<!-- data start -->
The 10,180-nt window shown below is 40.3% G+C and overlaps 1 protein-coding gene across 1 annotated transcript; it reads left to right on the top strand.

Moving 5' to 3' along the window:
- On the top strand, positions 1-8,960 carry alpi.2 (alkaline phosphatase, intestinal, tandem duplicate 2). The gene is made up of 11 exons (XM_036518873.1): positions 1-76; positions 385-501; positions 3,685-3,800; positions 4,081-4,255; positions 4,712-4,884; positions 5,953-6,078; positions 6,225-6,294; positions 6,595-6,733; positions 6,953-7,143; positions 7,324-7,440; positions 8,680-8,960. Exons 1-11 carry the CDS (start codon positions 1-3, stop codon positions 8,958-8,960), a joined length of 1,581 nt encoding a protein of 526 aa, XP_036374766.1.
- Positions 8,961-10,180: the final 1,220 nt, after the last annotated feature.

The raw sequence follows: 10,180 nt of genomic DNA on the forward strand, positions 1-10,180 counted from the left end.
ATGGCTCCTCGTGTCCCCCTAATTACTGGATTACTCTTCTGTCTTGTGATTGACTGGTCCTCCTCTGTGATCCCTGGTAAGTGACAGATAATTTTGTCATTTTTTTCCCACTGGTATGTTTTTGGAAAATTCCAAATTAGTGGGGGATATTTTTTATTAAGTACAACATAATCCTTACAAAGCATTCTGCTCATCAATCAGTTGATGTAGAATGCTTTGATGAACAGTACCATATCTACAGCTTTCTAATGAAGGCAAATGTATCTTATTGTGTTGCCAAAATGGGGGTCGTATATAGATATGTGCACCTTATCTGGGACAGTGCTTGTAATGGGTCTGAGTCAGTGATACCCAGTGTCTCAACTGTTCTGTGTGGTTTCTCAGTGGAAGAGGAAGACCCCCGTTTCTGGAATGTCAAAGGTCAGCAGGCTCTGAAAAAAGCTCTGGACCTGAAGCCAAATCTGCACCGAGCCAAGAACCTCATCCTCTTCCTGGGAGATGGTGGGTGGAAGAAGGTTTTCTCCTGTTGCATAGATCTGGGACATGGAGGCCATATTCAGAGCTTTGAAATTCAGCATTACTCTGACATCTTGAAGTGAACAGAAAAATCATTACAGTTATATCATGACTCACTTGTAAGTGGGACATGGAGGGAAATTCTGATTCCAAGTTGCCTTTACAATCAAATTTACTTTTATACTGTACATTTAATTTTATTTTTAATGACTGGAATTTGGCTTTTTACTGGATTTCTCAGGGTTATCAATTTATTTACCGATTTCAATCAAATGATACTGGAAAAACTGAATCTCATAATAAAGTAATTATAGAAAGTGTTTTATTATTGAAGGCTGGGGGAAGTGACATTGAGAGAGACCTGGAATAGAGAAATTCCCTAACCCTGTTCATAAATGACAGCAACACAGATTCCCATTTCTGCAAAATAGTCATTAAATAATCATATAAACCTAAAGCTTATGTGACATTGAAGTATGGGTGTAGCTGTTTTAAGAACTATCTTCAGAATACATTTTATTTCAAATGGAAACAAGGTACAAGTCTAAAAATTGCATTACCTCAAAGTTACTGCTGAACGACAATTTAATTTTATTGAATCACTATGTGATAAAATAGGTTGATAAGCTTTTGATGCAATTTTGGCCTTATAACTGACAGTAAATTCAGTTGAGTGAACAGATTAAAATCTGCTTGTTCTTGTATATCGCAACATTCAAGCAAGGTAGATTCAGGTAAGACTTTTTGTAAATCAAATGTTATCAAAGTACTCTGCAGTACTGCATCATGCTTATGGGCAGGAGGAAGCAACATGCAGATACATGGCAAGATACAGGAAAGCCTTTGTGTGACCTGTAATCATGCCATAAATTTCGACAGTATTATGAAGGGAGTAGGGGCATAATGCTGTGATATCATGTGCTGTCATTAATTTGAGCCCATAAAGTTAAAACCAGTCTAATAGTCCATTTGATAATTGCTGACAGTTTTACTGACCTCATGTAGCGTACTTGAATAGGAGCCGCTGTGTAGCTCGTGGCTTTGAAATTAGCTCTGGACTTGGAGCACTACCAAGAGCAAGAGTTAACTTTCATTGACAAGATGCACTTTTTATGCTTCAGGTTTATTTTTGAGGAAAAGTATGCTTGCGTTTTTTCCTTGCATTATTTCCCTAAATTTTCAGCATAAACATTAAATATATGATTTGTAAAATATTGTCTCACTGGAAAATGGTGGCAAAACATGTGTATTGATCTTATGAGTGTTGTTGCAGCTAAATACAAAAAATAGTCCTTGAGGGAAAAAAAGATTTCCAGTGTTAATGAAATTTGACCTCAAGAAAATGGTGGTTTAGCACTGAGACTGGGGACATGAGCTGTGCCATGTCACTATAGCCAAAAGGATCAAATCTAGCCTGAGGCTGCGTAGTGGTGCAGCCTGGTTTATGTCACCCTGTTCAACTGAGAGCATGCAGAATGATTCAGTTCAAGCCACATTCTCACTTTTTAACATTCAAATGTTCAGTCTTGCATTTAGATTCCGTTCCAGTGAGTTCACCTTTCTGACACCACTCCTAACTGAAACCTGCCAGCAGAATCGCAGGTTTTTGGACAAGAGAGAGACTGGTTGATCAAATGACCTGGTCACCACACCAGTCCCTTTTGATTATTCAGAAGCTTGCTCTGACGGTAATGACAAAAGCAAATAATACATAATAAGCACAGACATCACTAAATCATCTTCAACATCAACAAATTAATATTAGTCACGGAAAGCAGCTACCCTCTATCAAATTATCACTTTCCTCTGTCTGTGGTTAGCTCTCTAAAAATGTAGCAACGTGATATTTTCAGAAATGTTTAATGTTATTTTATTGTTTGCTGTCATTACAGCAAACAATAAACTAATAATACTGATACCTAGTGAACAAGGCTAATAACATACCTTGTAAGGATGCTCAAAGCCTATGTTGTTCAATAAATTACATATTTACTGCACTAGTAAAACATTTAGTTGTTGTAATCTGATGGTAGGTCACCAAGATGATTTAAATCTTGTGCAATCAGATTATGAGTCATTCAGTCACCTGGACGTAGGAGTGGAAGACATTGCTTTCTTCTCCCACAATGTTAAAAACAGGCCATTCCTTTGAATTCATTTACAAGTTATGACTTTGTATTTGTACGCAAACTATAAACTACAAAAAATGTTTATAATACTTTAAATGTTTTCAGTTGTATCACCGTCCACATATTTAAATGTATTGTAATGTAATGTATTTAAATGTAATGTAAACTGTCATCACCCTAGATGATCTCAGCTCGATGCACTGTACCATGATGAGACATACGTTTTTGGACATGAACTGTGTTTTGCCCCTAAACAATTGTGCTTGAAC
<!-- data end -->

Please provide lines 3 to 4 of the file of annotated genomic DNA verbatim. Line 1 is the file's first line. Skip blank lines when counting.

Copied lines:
- On the top strand, positions 1-8,960 carry alpi.2 (alkaline phosphatase, intestinal, tandem duplicate 2). The gene is made up of 11 exons (XM_036518873.1): positions 1-76; positions 385-501; positions 3,685-3,800; positions 4,081-4,255; positions 4,712-4,884; positions 5,953-6,078; positions 6,225-6,294; positions 6,595-6,733; positions 6,953-7,143; positions 7,324-7,440; positions 8,680-8,960. Exons 1-11 carry the CDS (start codon positions 1-3, stop codon positions 8,958-8,960), a joined length of 1,581 nt encoding a protein of 526 aa, XP_036374766.1.
- Positions 8,961-10,180: the final 1,220 nt, after the last annotated feature.